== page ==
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Colorado COVID-19 cases: March 16-18: 2 deaths, 216 positive tests

There are 216 cases that have tested positive in Colorado, according to public health officials.

COLORADO, USA — In Colorado, 216 people have tested positive for the novel coronavirus, COVID-19, and two people have died as of Wednesday.

The Weld County Department of Public Health and Environment (WCDPHE) said a man in his 70s died from COVID-19, the second death in the state. His death is connected to one of the earlier identified positive cases, WCDPHE said.

The first person who died was an El Paso County woman in her 80s with underlying health conditions, according to a news release from the Colorado Department of Public Health and Environment (CDPHE). CDPHE released a public health alert after learning the woman attended bridge games at the Colorado Springs Bridge Center between Feb. 27 and March 3.

On Tuesday, a resident at a long-term care facility in Larimer County tested positive after a staff member tested positive last week. 

Due to the high-risk nature of the virus, a team of infection preventionists and epidemiologists from CDC and the Colorado Department of Public Health and Environment (CDPHE) have been working closely with the Larimer County Department of Health and Environment (LCDHE) and providing on-site technical assistance and support regarding case investigation, infection prevention, healthcare worker safety assessments and personal protective equipment.

Also on Tuesday, MSU Denver said an employee has tested positive for COVID-19. The employee was last on campus on March 11 and has been self-isolated at home since then. Here's a list of all resources available to the campus community.

With guidance from the Centers for Disease Control and Prevention (CDC), providers are able to test patients independently of public health departments, so statistics regarding the number of presumptive positive cases are expected to change.

COVID-19 is a virus that first appeared in Wuhan, China, in late 2019. Symptoms of COVID-19 can include fever, cough and breathing trouble. Most patients develop only mild symptoms. But some people, usually those with other medical complications, develop more severe symptoms, including pneumonia, which can be fatal.

> NOTE: Due to the large number of new cases that continue to come in, CPDHE said on March 14 it will shift to reporting aggregate data for new cases instead of listing the details of each individual case.

RELATED: Coronavirus live blog: March 16-22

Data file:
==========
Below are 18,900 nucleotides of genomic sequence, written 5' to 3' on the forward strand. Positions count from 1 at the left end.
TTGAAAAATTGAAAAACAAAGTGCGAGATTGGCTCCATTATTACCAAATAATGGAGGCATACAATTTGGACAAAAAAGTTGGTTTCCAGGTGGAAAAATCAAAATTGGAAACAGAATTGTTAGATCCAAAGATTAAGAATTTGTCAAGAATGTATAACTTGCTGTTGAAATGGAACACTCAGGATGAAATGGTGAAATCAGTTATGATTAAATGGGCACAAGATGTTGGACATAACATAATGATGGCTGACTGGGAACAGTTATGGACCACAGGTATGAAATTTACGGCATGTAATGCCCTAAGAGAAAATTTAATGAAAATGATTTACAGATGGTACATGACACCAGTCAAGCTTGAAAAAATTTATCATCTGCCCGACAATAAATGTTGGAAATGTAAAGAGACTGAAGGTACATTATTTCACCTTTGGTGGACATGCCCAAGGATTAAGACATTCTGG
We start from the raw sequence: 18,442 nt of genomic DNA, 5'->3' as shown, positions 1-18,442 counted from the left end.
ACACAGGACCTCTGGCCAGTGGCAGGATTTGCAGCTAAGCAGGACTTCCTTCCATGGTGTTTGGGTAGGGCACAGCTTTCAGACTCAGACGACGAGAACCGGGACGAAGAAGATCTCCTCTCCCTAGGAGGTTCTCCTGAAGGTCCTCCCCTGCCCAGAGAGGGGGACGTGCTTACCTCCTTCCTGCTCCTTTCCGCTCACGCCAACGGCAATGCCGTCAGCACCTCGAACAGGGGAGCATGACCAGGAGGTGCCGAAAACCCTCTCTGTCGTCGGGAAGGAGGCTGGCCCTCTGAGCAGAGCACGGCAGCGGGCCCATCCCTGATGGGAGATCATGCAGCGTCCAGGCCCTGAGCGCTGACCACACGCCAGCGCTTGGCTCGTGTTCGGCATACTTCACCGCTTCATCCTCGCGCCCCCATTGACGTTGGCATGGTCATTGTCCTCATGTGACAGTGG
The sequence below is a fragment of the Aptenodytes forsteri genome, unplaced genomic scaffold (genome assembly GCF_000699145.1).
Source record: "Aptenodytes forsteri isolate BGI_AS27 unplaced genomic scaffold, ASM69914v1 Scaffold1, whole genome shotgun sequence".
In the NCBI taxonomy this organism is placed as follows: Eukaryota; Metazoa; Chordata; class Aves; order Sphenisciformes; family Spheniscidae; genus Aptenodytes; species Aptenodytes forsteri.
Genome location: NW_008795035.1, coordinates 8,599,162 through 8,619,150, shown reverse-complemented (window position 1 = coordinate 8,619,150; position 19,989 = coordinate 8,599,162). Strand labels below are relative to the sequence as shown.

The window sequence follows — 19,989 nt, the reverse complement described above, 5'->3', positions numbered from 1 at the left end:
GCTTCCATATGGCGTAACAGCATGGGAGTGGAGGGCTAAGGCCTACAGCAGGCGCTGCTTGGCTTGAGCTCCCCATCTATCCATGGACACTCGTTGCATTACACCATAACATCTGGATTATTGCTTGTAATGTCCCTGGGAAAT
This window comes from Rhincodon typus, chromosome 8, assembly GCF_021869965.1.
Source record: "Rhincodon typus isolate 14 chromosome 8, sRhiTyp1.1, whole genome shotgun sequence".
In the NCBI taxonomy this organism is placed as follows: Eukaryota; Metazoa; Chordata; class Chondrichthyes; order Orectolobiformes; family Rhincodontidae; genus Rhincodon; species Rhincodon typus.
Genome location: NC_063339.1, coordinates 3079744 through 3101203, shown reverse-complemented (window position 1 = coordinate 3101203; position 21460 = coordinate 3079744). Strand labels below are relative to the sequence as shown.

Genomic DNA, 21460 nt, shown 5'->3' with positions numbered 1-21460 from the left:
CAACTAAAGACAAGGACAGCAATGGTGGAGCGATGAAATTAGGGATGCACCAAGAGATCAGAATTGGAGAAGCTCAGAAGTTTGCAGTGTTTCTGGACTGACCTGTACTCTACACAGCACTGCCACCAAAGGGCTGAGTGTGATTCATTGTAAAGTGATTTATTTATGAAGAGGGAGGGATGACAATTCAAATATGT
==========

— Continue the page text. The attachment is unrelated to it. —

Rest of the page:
RELATED: FAQs: Answering your questions on the coronavirus in Colorado

  • Denver: 43
  • Eagle: 39
  • Jefferson: 25
  • Arapahoe: 22
  • Gunnison: 11
  • Pitkin: 11
  • Douglas: 11
  • Adams: 10
  • Weld: 9
  • El Paso: 8
  • Boulder: 7
  • Summit: 4
  • Larimer: 4
  • Garfield: 2
  • Clear Creek: 2
  • Routt: 2
  • Grand: 1
  • Mesa: 1
  • Pueblo: 1
  • Unknown county: 3

Cases by age

Cases by county

Cases by exposure type

Cases over time

To help prevent the spread, people should:

  • Wash their hands often with soap and water for at least 20 seconds. Use an alcohol-based hand sanitizer that contains at least 60% alcohol if soap and water are not available.
  • Avoid touching their eyes, nose and mouth with unwashed hands.
  • Stay home when they are sick.
  • Cover their cough or sneeze with a tissue, then throw the tissue in the trash.
  • Clean and disinfect frequently touched objects and surfaces.
  • Avoid close contact with people who are sick.

RELATED: Advice from a doctor: Coronavirus do's and don'ts

If you are feeling ill with symptoms similar to those associated with COVID-19 the Denver Department of Public Health and Environment (DDPHE) recommends the following:

  • Manage your symptoms at home the same way you manage other cold symptoms. To the extent possible, people with flu-like symptoms should remain at home.
  • If you need medical care, contact your primary care provider and schedule a visit. Let them know that you are concerned you might have COVID-19.
  • Only contact 911 for emergencies requiring immediate life-saving care and let them know if you are concerned you might have COVID-19.
  • Restrict visits to the hospital emergency room or urgent care - only individuals needing immediate care should visit these facilities. If you must visit an ER or urgent care facility, call ahead and let them know that you are concerned you might have COVID-19.

 CDC's testing guidance includes three types of people:

  1. Those who have symptoms such as fever OR lower respiratory symptoms (cough or shortness of breath) and have had "close contact" with a confirmed coronavirus patient within 14 days of their first symptoms.
  2. Those who have fever AND/OR lower respiratory symptoms, require hospitalization and have traveled to areas impacted by the epidemic in the last 14 days.
  3. Patients with fever and severe, acute lower respiratory symptoms who require hospitalization, and for whom no other diagnosis has been found — such as the flu. No travel or contact exposure is needed.

DDPHE said it's working with city leadership to ensure that public health and safety measures are ready to be implemented in the event of a local outbreak with community transmission. 

Those measures could include limiting large gatherings and encouraging employers to allow employees to work from home whenever possible.  

Members of the public with general questions can call CO HELP at 1-877-462-2911 to be connected with a local public health representative. They can also visit denvergov.org/dphe.

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